# Using math in science

In science, we use math to model the physical world and not just as a set of numbers and symbols to be manipulated. This makes the math carry meaning in a way it typically doesn't in a math course. It makes our equations a lot "richer" — more complicated to interpret — than they are in math. Making our equations physical (as opposed to purely mathematical) gives us some very powerful tools, such as dimensional analysis, scaling, and estimation, that allow us to use math more effectively.

To get an overview of the chapter, and to understand the motivation for our approach, look at the page:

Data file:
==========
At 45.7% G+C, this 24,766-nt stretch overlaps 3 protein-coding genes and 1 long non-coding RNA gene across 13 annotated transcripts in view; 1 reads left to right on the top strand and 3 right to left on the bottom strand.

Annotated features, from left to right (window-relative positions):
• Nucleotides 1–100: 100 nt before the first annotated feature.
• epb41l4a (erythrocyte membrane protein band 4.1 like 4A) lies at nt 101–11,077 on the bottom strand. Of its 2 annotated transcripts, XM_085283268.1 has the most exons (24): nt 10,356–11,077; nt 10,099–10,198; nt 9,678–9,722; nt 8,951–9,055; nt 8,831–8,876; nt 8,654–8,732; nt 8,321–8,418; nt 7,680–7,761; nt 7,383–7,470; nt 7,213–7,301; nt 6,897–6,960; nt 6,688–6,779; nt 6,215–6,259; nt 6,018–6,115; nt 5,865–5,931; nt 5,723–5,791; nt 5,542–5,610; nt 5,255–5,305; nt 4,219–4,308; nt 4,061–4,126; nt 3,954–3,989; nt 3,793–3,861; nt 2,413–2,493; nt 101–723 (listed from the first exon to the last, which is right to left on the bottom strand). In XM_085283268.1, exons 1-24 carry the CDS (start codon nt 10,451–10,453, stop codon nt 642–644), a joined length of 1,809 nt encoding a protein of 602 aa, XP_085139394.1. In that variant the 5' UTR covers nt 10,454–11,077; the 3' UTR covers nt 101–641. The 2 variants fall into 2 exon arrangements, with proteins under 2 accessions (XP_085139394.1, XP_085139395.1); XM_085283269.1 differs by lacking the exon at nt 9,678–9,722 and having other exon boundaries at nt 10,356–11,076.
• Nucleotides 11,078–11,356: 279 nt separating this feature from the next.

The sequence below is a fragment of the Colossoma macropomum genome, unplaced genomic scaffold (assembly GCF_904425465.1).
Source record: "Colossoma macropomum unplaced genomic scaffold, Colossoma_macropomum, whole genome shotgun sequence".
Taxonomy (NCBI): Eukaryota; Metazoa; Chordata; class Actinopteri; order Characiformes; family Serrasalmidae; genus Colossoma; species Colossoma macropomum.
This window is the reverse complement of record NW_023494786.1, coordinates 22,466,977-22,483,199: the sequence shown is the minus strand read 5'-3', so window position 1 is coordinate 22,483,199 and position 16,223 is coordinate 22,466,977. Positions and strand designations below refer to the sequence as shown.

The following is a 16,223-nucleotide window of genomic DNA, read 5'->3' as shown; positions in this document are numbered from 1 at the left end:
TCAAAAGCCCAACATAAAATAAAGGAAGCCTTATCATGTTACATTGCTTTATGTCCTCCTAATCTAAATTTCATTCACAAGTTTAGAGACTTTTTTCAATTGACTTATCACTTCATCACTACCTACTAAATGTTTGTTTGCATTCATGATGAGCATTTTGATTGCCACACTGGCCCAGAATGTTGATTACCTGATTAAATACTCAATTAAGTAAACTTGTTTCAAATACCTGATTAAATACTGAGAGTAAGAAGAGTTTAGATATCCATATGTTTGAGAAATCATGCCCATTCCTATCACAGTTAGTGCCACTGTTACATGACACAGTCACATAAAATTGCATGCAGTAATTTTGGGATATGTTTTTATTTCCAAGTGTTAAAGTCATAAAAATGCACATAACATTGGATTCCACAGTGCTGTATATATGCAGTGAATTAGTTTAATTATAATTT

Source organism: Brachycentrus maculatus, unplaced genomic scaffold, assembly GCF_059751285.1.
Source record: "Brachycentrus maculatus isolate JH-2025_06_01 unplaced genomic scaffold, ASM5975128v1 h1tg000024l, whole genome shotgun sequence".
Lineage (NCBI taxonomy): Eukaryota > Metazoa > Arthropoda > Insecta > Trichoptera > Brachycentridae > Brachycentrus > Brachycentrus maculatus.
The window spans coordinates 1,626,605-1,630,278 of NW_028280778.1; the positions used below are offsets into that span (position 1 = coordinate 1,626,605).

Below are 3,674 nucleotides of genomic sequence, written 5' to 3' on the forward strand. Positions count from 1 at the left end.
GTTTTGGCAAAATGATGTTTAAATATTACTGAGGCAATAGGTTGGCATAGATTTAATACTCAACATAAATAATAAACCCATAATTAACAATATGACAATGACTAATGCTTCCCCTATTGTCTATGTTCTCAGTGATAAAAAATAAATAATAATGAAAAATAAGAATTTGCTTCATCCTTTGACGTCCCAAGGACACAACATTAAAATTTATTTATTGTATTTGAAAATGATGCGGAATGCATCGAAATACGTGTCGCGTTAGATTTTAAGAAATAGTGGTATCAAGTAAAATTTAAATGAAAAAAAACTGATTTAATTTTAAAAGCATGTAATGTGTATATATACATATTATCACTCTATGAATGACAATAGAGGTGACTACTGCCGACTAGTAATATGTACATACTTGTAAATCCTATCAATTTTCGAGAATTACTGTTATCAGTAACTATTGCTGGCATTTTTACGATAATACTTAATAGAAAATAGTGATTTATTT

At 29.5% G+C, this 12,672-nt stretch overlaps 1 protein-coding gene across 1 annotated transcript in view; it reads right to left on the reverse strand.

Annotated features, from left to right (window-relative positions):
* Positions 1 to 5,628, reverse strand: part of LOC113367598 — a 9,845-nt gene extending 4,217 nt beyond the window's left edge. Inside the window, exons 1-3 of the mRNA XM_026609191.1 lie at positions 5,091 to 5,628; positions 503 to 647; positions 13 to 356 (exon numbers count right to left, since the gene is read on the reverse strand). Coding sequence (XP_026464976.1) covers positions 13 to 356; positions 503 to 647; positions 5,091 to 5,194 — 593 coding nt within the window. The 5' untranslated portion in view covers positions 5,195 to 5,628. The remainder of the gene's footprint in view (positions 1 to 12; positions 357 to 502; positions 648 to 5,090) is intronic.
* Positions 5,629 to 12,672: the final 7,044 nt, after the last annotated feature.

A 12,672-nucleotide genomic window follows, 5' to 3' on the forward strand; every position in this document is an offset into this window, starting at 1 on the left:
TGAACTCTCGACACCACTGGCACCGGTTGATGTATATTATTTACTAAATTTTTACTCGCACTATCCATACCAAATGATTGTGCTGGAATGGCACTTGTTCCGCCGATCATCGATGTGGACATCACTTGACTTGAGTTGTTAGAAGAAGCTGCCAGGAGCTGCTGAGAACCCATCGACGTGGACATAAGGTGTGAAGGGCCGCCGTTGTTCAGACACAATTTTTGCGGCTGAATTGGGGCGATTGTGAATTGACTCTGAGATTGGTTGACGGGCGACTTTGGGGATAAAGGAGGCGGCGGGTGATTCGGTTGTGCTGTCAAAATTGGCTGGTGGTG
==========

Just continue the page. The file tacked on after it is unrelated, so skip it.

Here's the full Table of Contents of the chapter. The notation "(EX)" means that there is a worked example attached to that page. The notation "{WO}" means there is an activity (a Workout) attached to that page, usually one that involves working with a simulation.

- How math in science is different from math in math
- The structure of physical modeling
- Measurement
- Dimensionalities
- Estimation (WO, EX)
- Approximations
- Mathematics Recap
- Building your mathematical toolbelt
- The dimensional analysis tool
- The scaling tool
- The special case tool
- Toy models
- Reading the physics in a graph (EX)
- Anchor equations -- Reading the physics in an equation
- The repackaging tool: Changing physics equations to math (and back)
- Building equations from the physics (EX)
- Telling the story
- The estimation tool
- The diagram tool
- Putting your tools together

Joe Redish 5/15/19

Last Modified: May 27, 2019